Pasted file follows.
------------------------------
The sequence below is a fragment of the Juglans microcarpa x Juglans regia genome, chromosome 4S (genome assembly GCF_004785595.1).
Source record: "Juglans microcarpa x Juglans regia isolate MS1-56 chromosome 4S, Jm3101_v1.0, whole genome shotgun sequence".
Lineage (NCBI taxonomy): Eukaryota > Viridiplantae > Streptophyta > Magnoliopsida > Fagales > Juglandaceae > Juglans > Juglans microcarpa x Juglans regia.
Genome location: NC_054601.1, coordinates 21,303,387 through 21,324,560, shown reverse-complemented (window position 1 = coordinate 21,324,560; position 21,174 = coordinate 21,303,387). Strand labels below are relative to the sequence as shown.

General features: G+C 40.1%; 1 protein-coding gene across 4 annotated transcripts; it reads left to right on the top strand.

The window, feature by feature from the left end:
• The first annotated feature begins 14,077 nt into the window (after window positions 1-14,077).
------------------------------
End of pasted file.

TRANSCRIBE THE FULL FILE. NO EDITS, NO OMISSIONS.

The sequence below is a fragment of the Juglans microcarpa x Juglans regia genome, chromosome 4S (genome assembly GCF_004785595.1).
Source record: "Juglans microcarpa x Juglans regia isolate MS1-56 chromosome 4S, Jm3101_v1.0, whole genome shotgun sequence".
Lineage (NCBI taxonomy): Eukaryota > Viridiplantae > Streptophyta > Magnoliopsida > Fagales > Juglandaceae > Juglans > Juglans microcarpa x Juglans regia.
Genome location: NC_054601.1, coordinates 21,303,387 through 21,324,560, shown reverse-complemented (window position 1 = coordinate 21,324,560; position 21,174 = coordinate 21,303,387). Strand labels below are relative to the sequence as shown.

General features: G+C 40.1%; 1 protein-coding gene across 4 annotated transcripts; it reads left to right on the top strand.

The window, feature by feature from the left end:
• The first annotated feature begins 14,077 nt into the window (after window positions 1-14,077).